Itoi: Whether it’s a young game creator or someone whose said they wanted to meet, many people have said it’s because they liked Mother. I’ve also been told “If it wasn’t for Mother, I think I wouldn’t be the person I am now.” That’s just, what should I say… I’m absolutely grateful and it makes me feel assured that now, when it comes to things I’ve made, there are those who can find the joy in them.
Iwata: I also, if there was no Mother, wouldn’t have met Itoi-san.
Itoi: Yeah, that’s right. It’s because of making that game that we met. Oh yeah, Nagata-kun too, right?
—: More or less, yes. (laughs) Well, it’s almost time so do you have one last thing for the people enjoying the Mother 2 Revival Event?
Iwata: Yes. On the back of the package for Mother 2 when it came out, it said “children will become adults and adults will become children.” The more time passes, I agree with that. In that feeling, including things we’ve made like the WiiU and Miiverse, I’d like you to play the game again. Maybe, if it’s your first time, it may have a strong effect on you. Even still, while playing wherever you are, you could receive a message directly from the creator Itoi-san. Everything I just said is sort of like the feeling of a dream becoming reality before you; that’s pretty exciting.
—: Thank you very much. Next… from the creator.
Itoi: … I’m really not sure what to say.
Itoi: No, I’m surprised too!
Iwata: This really is a special line of work, right?
Itoi: That’s right. Well, that’s why, if you were to ask the people who know me well, they’d say this is how I am. That’s the best I can say.
Iwata: Well, this is the first I’ve seen Itoi-san not enter into a conversation like this.
—: Yeah, that’s right. If I hadn’t moved the conversation along, he wouldn’t have spoken at all.
Itoi: Yep. (laughs) So that’s why, it’d be best to let it go.
—: That’s what I’ll do. Thank you very much for today.
Iwata: Thank you very much!
Itoi: Ah, what should I say…
(Thank you very much for reading all the way to the end.)
The above message is both from the original text and myself, KameDani! :)
So this tumblr is slowly but surely becoming very Mother-centric. I don’t really have a problem with this, and I’m hoping that anyone who reads this also doesn’t. While I have yet to beat Earthbound, I have gotten through Mother 3, and that experience was ridiculous. I don’t know what else to call it. It’s one of the few games that had me thinking about it days after beating it, and it was emotionally provocative throughout its entirety, in terms of both good and bad feelings. After the sunflower chapter, I shut the game off for several hours… I just didn’t want to go any further for awhile. I wanted to let that sink in. I won’t say it was a life changing experience, but its importance to me is definitely up there with DuckTales, Lunar, and Pokemon.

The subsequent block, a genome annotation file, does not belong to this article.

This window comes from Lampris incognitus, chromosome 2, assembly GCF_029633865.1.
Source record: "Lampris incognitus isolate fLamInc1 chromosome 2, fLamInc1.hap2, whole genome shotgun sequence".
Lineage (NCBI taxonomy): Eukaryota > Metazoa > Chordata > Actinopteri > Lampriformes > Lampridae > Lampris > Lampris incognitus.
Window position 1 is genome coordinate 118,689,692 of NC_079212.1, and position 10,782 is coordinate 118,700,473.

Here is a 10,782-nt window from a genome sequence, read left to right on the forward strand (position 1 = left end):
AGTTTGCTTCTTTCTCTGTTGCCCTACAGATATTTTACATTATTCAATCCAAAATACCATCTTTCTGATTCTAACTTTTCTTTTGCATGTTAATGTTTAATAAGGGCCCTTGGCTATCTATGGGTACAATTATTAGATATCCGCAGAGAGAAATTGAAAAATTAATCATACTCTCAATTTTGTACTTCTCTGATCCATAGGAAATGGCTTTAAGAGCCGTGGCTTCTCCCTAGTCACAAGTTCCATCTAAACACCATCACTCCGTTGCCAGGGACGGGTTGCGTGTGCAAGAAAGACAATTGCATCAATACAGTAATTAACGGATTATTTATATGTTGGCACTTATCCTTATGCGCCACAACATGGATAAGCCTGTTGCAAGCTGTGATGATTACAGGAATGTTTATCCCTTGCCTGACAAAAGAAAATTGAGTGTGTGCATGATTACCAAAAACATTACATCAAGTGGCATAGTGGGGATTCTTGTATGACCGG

Shigesato Itoi is a genius.
Mother 3: Duster vs. Lucky
I’m guessing we don’t mind Mother 3 spoilers at this point, the translation having been out for a few years now.
Anyway, I’m going to spoil the ending of the game here, so be wary.
Duster? It’s true that I don’t even remember my real name, but I’ve lived my life as Lucky for years now.
Memory plays a key part in Mother 3.
As you learn from Leder, the citizens of Tazmily long ago erased their memory of the planet’s destruction and rebirth. The people’s corruption had led to the planet’s destruction; they hoped to become pure by forgetting everything, staging a sort of rebirth for themselves.
Once Porky invades, though, he corrupts the people himself. He uses them for his own end: awakening the Dark Dragon at the core of the planet and erasing life altogether.
By erasing their memories, the people of Tazmily were able to live in a pure, Edenic state. However, had they retained their memories, they would have known of the Dark Dragon. (Remember, they were enemies of the Dark Dragon before they had erased their memories.) They would have seen Porky’s plot and known it was foul far in advance.
It’s a familiar concept, right? The sins of the father shall be visited upon the son, history repeats itself, etc.
Mother 3 is a mission to reveal history so as to prevent a repeat of the tragedy that happened years ago.
That’s what this Lucky vs. Duster bit is about in chapter 4.
Duster was happy to live his life as Lucky, with no memory of his past. As Duster, he was a son that disappointed his father; as Lucky, he’s a beloved bassist.
However, Duster can’t continue to live in ignorance of his past. He’s crucial to the heroes’ quest of saving the planet. If he continues to live in ignorance, the planet will go unsaved, with him none the wiser.
Unfortunately, the villagers do continue to live in ignorance—both in ignorance of their prior lives and in ignorance of the destruction around them—and eventually the Dark Dragon is awakened.